by Dave Workman
California gun rights activists are digging in for a battle now that the state Assembly has passed legislation that would require that by 2010 all new semi-automatic handguns sold in the state must feature microscopic engravings on the firing pin and breech face that mark spent shell casings.
Assembly Bill 1471 will now be considered by the California state Senate, where opponents hope to stop it.
The so-called “Microstamping” technology was developed by NanoMark Technologies, a division of ID Dynamics. Testing reportedly determined that the firing pin impression, which features eight digits, is transferred to the primer of a cartridge 100% of the time, though all eight digits are legible only 97% of the time. The breech face marks transferred 96% of the time, according to a NanoMark news release.
Curiously, that news release was forwarded by the Educational Fund to Stop Gun Violence. Todd Lizotte, who owns the patent on this technology, told Gun Week that the gun control group distributed the news release because “they have looked at the technology as being useful.”
Lizotte is a member of the National Rifle Association, and a self-described “Second Amendment guy and a Castle Doctrine guy; a conservative Republican from New Hampshire” who makes annual contributions to NRA’s Institute for Legislative Action. He promised that the Microstamping technology would be provided royalty-free to firearms manufacturers with gunmaking facilities in the United States.
Many activists in the firearms community are not convinced that the technology will work, and they argue that even if it does, passing such a requirement will not stop criminals, who will simply continue using stolen guns or firearms obtained on the black market or brought in from another state where Microstamping is not required. Ultimately, suggested Joe Waldron, executive director of the Citizens Committee for the Right to Keep and Bear Arms, the only people affected by this legislation will be law-abiding citizens.
Waldron predicted that Microstamping will drive up the cost of handguns, and add one more layer of discouragement to gun ownership in California.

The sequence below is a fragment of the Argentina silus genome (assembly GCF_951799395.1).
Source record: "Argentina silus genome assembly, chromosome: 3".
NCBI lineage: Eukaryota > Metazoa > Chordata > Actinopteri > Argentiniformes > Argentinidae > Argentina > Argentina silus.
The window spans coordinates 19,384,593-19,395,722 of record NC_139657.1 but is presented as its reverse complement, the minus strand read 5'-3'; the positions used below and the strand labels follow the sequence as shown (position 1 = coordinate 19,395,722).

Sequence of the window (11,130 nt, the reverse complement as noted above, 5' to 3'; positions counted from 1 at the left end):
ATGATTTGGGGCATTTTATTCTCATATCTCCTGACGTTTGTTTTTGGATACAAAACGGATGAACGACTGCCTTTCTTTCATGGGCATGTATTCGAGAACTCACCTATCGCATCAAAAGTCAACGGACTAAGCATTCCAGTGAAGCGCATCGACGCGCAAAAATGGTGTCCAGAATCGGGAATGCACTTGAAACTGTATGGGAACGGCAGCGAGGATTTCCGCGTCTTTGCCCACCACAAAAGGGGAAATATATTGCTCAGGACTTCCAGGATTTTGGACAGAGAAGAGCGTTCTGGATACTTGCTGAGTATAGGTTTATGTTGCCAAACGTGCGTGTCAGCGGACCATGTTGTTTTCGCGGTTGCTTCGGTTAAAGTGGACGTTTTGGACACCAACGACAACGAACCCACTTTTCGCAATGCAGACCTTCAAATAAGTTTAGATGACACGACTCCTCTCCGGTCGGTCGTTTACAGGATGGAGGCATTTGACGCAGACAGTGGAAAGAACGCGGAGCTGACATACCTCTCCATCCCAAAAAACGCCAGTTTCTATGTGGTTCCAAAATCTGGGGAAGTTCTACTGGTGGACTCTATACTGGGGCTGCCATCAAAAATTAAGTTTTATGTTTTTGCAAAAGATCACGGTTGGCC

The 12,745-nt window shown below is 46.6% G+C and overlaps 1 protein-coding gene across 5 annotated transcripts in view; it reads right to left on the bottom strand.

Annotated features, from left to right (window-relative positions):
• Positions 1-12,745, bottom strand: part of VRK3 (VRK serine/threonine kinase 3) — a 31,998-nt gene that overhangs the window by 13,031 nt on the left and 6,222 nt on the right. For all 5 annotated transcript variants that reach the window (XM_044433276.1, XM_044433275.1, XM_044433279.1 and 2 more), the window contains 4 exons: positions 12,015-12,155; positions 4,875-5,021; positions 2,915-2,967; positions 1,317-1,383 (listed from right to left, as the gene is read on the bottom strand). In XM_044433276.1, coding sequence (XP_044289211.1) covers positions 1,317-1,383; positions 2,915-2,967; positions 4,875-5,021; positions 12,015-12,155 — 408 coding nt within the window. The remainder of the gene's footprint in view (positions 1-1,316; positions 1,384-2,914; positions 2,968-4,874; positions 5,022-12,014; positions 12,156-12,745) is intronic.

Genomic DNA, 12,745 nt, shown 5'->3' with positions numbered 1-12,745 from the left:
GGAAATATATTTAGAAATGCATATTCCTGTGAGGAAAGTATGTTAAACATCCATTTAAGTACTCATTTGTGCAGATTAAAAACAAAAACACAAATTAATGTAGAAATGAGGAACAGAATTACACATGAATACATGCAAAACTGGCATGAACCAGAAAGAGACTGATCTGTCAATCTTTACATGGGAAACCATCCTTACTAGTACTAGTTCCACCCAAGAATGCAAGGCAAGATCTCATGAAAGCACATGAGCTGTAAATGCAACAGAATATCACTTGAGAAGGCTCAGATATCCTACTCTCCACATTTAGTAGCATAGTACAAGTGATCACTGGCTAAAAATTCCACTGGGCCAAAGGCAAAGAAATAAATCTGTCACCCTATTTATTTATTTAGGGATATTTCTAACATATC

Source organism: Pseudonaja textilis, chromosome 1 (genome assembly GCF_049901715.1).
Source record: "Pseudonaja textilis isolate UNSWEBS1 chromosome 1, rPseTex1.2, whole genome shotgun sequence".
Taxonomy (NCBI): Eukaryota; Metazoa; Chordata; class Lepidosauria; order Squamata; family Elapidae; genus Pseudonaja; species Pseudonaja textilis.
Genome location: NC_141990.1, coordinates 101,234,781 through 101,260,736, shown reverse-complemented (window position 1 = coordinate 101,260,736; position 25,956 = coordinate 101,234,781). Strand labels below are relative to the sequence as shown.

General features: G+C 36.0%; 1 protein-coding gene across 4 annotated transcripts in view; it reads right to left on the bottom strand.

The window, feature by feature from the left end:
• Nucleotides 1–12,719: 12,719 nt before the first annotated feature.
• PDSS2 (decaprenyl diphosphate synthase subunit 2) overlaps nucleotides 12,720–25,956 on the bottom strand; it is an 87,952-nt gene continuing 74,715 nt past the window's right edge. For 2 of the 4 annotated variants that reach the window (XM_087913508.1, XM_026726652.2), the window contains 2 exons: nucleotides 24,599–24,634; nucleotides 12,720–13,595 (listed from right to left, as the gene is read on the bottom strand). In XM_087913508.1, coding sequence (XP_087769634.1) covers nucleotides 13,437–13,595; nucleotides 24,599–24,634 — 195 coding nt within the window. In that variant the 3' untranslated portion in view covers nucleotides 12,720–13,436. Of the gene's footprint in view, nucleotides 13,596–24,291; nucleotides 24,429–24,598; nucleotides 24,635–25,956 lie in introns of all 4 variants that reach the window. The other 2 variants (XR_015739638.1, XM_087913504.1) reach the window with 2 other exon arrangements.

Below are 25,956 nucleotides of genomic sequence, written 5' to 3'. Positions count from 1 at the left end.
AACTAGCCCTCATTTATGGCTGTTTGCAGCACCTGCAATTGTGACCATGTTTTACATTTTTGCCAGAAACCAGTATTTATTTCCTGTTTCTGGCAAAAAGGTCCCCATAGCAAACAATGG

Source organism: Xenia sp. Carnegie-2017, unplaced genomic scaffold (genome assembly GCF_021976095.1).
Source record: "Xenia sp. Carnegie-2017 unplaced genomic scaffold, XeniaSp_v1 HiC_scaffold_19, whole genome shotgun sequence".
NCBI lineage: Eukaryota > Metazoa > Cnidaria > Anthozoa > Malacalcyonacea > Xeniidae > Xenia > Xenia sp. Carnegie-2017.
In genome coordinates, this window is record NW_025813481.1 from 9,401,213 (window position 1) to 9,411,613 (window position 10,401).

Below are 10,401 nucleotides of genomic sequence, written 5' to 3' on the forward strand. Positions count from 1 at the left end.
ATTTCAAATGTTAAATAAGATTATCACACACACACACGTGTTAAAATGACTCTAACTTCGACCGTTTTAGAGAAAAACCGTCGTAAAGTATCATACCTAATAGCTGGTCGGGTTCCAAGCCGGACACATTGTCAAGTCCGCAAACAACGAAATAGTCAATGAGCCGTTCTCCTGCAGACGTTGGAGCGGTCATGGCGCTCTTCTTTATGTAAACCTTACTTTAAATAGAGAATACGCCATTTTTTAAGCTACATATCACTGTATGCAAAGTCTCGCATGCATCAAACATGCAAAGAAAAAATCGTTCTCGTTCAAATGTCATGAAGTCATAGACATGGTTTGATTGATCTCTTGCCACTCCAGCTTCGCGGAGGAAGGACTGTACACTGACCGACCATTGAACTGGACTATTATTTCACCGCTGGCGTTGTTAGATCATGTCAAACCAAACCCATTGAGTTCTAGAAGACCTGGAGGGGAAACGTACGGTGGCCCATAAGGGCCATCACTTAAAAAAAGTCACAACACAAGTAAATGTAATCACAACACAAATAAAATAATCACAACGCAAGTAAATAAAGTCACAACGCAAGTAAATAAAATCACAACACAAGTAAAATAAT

Further, he noted that criminals will use revolvers that do not expel empty casings at a crime scene.
Too, there are concerns that the California legislature, which is in the firm control of anti-gunners, may pass legislation holding the owners of microstamped guns liable for crimes committed with their firearms even if the guns are stolen or lost.
Not everyone is convinced the technology is as good as claimed. The University of California, Davis forensic science program also tested it on some guns. Graduate student Michael Beddow reportedly tested microstamped firing pins on six brands of semi-auto handguns, two semi-auto rifles and a shotgun. Firing pins in this test had three different types of codes engraved into the firing pins.
He put engraved firing pins in six Smith & Wesson .40-caliber pistols obtained from the California Highway Patrol. Beddow reportedly fired about 2,500 rounds through the guns, and while codes on the firing pin faces were legible with some wear, other types of codes that were stamped around the edges of the pins did not fare so well.
There were tests on other guns, in .22 Long Rifle, .380 ACP and .40-caliber and these tests reportedly showed a “wide range of results.”
Beddow’s testing has been criticized, yet also used as further evidence that the technology works, by anti-gun organizations. Even the chancellor at UC Davis has criticized his experiment.
Lizotte issued a statement noting, “If Michael Beddow would have allowed us access to the firearms used in his test as we requested, we could have optimized the firing pins.”
Yet Beddow, along with others, identified what may be the Achilles heel of this technology: A few strokes with a file on the firing pin and the breech face of a pistol and a person can destroy or erode the imprint enough to make it unreliable at the very least. If a person were to simply swap out the firing pin of a new pistol for one that is not etched, and gently run a file across the breech face, that would likely destroy the microstamp.
Lizotte acknowledged to Gun Week this is a possibility, but contended that the majority of criminals are not going to take the time to strip down a pistol and work it over with a file.
Currently, about 45% of gun-related crimes in California start off as “cold cases,” Lizotte said, because there are no witnesses and no leads. He said Microstamping is “one more tool” for law enforcement, an opinion reportedly shared by Fred Tulleners, former director of the California Department of Justice crime lab in Sacramento, and director of the forensics program.
Lizotte acknowledged that “a certain percentage” of guns used in California crimes are obtained through illegal means, including theft, street buys and straw purchases. Yet he maintained that Microstamping will give police an additional lead “and maybe help establish a history of that firearm, how it migrated” into criminal hands.
“You should always give law enforcement the biggest advantage possible in order to target trafficking, straw purchases and illicit arms sales,” he said.
Lizotte seemed genuinely distressed that Microstamping has become a “political football.” He said Microstamping is preferable to so-called “ballistic imaging” where a fired cartridge case is used to enter a firearm into a databank.
“I don’t want to have my firearm signature placed in a database when I’m not a criminal,” he said.